As well as spectacular photographs taken on the lunar surface and looking back at the Earth, Apollo astronauts took distant photographs of their destination.
So what? Anyone can take a photograph of the Moon right? True, but no-
Some of the more extreme idiots who insist we never went to the Moon claim that the Saturn V rockets never even left Earth. This is clearly nonsense, as the following photographs will demonstrate.
Just so we’re clear what we should be seeing, here is a picture of the Moon as seen from Earth. It is not a NASA image, or an Observatory image, it’s one I took with my own telescope from my garden. You might see it rotated differently, you might see slightly more at either edge thanks to the moon’s libration (its apparent ‘wobble’ caused by its elliptical orbit around us), but this is the pretty much what you will see anywhere on Earth. This kind of whole disk image is what we will be looking at here.
The first example comes from the first human circumlunar expedition. Magazine 14 of the mission photographs shows a number of photographs of a retreating Moon as the astronauts return from their celestial Christmas rendezvous.
The first full disk image of the moon is AS08-
So, we know it’s an image of the Moon taken on the way home from it (not, as this NASA site claims, two days before it got there!), Let’s compare it with what should be visible from Earth.
So, what differences do we see? Well, for a start the terminator line is convex on
the view from Apollo, but concave when seen from Earth. We know the location of the
terminator is roughly correct because it follows the same line of features. The Stellarium
time is set at Trans-
The other major difference is what can be seen. If you look both at the Stellarium image, and the picture I took shown at the top of this page, there are obviously features showing that are either not normally visible from Earth, or never visible at all. Ever.
The most obvious features are the bright spot of the Giordano Bruno crater, the bright stripe near the eastern limb ahead of King crater, and the dark spot of Tsiolkovskiy. Giordano Bruno can be seen during a favourable libration, but as Stellarium shows this was not one of those occasions and the area to the east of it is not visible from Earth. Tsiolkovskiy was only discovered by Luna 3 in 1959, and, like King crater, is not visible from Earth.
Also just visible at the very southern edge of the disc below the freckles of Mare Australe is the high albedo spot of Fechner C crater, another one not visible from Earth. Mare Australis can be viewed during favourable librations, but not from Earth on this occasion.
Obviously then something took this photograph at the Moon. The fact that we have video footage and photographic evidence of Apollo astronauts taking those photographs is, to all but the wilfully ignorant, proof that it was a person.
Compare the photograph above with the image shown in the 16mm footage (avaialble here).
Apollo 10 also saw fit to take photographs just after TEI, and the first one to show
a complete lunar disk is AS10-
The photograph below shows the Apollo 10 image compared with Stellarium’s view of the Moon at TEI from India, which would have been in view at that time.
Although this time there are many features that are not permanently obscured from Earthbound viewers, it should be evident from Stellarium’s view that at the time the photograph was taken they were not visible. The time can be confirmed again by the line the terminator takes across the lunar surface.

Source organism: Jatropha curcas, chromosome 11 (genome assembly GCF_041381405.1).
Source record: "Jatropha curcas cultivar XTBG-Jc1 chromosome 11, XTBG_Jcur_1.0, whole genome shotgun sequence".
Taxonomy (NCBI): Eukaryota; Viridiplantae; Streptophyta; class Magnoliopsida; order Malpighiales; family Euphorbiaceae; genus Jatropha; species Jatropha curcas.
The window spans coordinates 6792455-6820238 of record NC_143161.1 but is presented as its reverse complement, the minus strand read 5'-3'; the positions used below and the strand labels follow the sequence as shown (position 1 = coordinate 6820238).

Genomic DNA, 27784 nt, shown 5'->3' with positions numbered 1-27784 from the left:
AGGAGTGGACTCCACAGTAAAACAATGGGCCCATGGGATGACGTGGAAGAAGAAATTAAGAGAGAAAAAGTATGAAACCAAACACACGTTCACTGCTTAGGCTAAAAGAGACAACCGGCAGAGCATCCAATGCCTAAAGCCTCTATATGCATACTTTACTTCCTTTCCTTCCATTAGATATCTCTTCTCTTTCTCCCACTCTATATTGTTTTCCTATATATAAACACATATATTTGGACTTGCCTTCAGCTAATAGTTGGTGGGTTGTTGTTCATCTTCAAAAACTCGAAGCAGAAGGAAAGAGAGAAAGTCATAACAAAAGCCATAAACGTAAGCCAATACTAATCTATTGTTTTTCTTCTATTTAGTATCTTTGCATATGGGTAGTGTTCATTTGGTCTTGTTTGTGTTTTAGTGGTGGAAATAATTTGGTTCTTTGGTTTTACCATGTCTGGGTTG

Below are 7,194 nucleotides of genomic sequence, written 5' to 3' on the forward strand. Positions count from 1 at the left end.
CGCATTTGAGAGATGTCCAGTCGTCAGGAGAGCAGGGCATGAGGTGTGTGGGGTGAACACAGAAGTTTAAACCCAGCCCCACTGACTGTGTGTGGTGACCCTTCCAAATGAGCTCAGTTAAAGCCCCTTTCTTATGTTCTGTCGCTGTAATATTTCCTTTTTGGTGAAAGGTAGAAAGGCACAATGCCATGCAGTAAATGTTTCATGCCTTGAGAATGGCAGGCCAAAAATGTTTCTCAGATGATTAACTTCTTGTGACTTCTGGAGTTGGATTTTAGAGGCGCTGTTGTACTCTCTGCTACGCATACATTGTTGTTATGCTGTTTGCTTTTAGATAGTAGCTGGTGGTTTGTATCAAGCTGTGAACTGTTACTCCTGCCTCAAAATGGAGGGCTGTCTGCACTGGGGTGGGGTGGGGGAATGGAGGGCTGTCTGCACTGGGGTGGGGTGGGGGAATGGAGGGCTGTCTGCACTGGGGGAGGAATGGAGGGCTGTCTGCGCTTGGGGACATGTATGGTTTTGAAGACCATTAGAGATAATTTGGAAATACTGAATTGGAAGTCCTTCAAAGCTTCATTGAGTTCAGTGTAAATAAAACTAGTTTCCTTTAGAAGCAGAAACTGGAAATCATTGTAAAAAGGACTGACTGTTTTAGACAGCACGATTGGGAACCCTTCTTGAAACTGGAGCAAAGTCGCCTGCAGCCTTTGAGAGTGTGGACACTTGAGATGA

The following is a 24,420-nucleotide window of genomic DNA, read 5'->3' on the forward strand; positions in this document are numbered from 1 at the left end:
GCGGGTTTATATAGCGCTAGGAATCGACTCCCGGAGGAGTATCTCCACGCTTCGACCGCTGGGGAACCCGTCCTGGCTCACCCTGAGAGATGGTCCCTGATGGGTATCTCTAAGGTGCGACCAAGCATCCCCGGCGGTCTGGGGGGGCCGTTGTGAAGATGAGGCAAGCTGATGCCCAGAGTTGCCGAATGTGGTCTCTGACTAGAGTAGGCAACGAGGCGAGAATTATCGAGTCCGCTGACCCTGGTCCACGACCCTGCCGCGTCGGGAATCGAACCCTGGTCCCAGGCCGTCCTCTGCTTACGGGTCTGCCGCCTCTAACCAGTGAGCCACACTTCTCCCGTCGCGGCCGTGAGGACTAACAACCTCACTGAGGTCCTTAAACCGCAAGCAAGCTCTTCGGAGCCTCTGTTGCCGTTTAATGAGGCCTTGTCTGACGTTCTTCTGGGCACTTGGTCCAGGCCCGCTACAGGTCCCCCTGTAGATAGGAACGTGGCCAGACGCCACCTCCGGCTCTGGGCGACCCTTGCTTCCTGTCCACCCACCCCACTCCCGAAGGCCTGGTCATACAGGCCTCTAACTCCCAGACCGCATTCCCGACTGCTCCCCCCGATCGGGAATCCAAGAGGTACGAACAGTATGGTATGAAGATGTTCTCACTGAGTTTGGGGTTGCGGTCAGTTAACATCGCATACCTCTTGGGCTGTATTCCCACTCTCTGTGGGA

It should also be obvious that the half Moon seen from Earth is presenting a different phase to the homeward bound astronauts.
The final image of the Moon in the magazine, AS10-
Zoomed and cropped view of AS10-
Apollo 11 has a couple of contenders for examination here, one black and white, one colour.
The black & white candidate is AS11-
This time Apollo doesn’t even give us a terminator -
A couple of photographs later we have AS11-
One final photograph of the Moon from Apollo 11 is on magazine 38, and is AS11-
As we can expect, there is very strong agreement between the view suggested by Stellarium and the Moon photographed by Apollo 11. We can be fairly certain about the time chosen because the next photograph in the magazine, a picture of Earth, can be pretty accurately dated at 02:30 on the 24th.
The view is not 100% identical -
Apollo 12 gives us a little treat in terms of this discussion, in that it shows us
images of the Moon on the outward as well as return journey. The outward portion
is discussed in the ‘Clouds Across the Moon’ document here, but there is no harm
Magazine 50 features numerous photographs of Earth on the outward portion of the journey, and these can be dated reliably using satellite meteorological data as before.
Before entering lunar orbit (as depicted in the magazine), there are a couple of photographs depicting the Moon as a thin crescent. The difference here is that while homeward bound photographs tend to show portions of the lunar far side east of the horizon (as we see it), these images show the Moon as viewed from the west.
The first one is AS12-
Just so we know what we’re looking at, the terminator line on both images falls at the western edge of Mare Vaporum, and the eastern horizon of the Apollo image cuts across Mare Tranquillitatis. This is quite obviously not a view that can be had from any terrestrial viewpoint, and the fact that it is in such a narrow window time window shown by the Earth photographs makes it even more obviously taken from exactly where Apollo 12 was supposed to be.
A few frames later in the same magazine we have AS12-
The terminator line is consistent with the time and location suggested: coasting around to the lunar far side preparing for LOI.
The homeward bound photographs of the Moon are shown in magazine 55. Unfortunately it shows no images that can be used to date them precisely, but the Photographic Index labels them as being of TEI, with the first part of the magazine showing photographs taken from lunar orbit.
The first one is AS12-
Now that Apollo 12 is on the way home the view of the Moon is almost full, but the view from the departing spacecraft shows a ¾ one. The terminator line shown is the eastern one, and would not be visible from Earth. It crosses the far side crater Langemak, amongst others. The large crater just below centre and west of the terminator is Pasteur, which is only occasionally brought into view by libration.
The final view of the Moon in the magazine is AS12-
In this image two things have changed -
Apollo 13 took many lunar photographs despite the enforced brevity of the mission.
The first useful one meeting the criteria for this mini analysis is AS13-
It is a full disk, and occurs between photographs of closer and distant lunar images, and before a photograph of Earth dated at 05:00 on the 15th.